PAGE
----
For some 40 years now I’ve been aware of the many new ideas related to end-of-life issues. One of the pioneers of the Hospice movement, Dr. Edwin Dobihal of Yale University, came to Roanoke to tell the then-influential clergy group about it. Later a better-known pioneer, the late Dr. Elisabeth Kubler-Ross, visited our community and gave an informal address on a church lawn one summer morning.
From these beginnings has gradually developed spreading interest in getting the most out of life when it is known that death is not far away.
And as our culture has changed, medical science has permitted people to grow older but not always to have a better quality of life. Today, March 30, marks the ninth anniversary of my newsman husband’s death at 84 from a massive stroke brought on by pulmonary fibrosis, a yet-uncontrollable lung condition.
We were prepared, at least to the extent that we had several years previously had Advance Directives stating that we did not wish to be kept alive if our doctors thought our condition was terminal. We had also taken steps to donate our eyes/organs where they might help someone else.
Our planning paid off, for when my husband was taken unconscious to the hospital following his night stroke, I could tell the emergency room physicians that with his terminal lung condition, no surgery was to be performed. He died 30 hours later. The organ donation representatives followed up in the card in his billfold; even at his age tissues and bones can be used, they said.
So, when Dr. Mark G. Swope, director of medical ethics teaching at the Virginia Tech-Carilion Clinic, spoke earlier this month to about 25 senior-age folk, much that he said was familiar to me. Briefly, the medical teacher said:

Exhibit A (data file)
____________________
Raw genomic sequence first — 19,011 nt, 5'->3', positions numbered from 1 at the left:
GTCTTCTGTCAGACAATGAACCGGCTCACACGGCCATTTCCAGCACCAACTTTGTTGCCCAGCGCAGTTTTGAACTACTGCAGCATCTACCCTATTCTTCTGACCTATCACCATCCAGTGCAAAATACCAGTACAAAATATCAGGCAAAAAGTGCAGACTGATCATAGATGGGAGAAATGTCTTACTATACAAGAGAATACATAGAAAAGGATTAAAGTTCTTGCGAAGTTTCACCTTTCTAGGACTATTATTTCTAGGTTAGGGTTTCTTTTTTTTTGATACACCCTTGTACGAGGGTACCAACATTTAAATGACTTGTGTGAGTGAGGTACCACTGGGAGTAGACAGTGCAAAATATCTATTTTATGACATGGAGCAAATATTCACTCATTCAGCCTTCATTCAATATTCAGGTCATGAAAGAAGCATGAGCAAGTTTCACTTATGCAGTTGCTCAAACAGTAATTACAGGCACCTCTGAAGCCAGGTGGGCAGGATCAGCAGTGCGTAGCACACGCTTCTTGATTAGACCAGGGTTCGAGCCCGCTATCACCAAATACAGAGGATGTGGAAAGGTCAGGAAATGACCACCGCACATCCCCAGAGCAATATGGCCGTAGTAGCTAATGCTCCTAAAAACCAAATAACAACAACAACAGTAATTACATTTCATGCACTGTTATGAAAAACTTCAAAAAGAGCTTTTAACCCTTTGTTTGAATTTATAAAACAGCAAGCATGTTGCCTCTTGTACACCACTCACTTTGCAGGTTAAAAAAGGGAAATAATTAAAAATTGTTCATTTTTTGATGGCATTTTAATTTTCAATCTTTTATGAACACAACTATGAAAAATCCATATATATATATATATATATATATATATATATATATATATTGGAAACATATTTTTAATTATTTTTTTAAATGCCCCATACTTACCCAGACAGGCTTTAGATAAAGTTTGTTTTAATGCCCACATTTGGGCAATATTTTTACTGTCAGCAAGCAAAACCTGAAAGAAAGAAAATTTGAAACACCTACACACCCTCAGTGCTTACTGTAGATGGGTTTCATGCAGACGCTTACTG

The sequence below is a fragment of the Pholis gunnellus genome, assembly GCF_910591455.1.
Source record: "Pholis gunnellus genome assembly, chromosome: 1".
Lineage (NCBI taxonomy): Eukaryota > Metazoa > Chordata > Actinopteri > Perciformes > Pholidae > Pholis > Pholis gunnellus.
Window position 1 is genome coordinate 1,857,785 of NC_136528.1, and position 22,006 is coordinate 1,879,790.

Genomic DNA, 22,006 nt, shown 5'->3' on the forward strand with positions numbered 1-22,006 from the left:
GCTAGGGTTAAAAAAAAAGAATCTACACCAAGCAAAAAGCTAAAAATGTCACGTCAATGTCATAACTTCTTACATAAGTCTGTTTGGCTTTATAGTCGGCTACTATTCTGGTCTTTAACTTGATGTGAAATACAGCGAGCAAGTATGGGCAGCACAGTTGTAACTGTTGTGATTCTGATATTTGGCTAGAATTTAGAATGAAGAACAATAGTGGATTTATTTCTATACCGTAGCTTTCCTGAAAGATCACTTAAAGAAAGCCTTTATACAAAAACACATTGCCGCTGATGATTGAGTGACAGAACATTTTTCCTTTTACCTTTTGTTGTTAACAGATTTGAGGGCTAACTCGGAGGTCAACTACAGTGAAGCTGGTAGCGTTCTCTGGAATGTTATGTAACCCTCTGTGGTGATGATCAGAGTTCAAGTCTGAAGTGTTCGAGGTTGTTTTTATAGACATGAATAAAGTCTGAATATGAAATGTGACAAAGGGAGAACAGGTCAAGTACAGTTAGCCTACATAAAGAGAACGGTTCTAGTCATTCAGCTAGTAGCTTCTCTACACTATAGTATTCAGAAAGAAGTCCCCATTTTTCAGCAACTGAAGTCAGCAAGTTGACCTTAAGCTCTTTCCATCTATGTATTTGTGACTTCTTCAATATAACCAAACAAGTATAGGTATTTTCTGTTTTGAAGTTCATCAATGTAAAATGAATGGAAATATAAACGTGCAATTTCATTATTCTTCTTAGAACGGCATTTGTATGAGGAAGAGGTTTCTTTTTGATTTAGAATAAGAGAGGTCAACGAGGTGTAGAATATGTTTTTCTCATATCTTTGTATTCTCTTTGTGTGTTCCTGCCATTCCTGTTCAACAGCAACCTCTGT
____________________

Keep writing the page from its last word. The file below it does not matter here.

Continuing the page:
“Get an Advance Directive-NOW”
To make sure everyone at the meeting had no excuses, the speaker provided all present with a simple form. It’s best filled out in the presence of a good friend or family member and it must be witnessed, but a lawyer isn’t necessary. Many people active in a church keep their Advance Directive in a file there. When you visit a hospital these days, you’ll be asked if you have an Advance Directive or what may be called “a Living Will”
Whatever the name, the point of such a document is to let your loved ones know if you wish to die without special measures to keep you alive or if your medical providers should hook you up to tubes for artificial feeding or breathing. If that’s done, you may live for as long as 14 years, as a friend of mine did after her body and mind were greatly weakened when she went unattended after a heart attack at 60.
The expense of fruitless medical care is enough to give anyone serious thoughts about this matter. As Swope pointed out, accidents can and do take the lives of many young people. He advised that Advance Directives be a part of the records of anyone 18 and older.
Though a simple directive, like the papers the speaker distributed, is far better than nothing, the issue of “death with dignity” can become complex. Many will feel more comfortable consulting a lawyer. The choice of the person who is to serve as a Medical Power of Attorney needs careful consideration, and this person may or may not also serve as the Power of Attorney for legal matters, Swope explained.
I’m the Medical Power of Attorney for a long-time widowed friend currently in a local retirement home. Last summer, while on an errand, she tripped on steps and broke a hip. Quickly I was notified of her accident by the home and was kept informed of her progress over several months. It was another lesson in how important it is to “Have the talk,” as one well-known hospice advocates.
The hour-long talk was one in a series sponsored by Salem Area Ecumenical Ministries held each Third Monday night at 6 at College Lutheran Church in Salem. They are free to the public.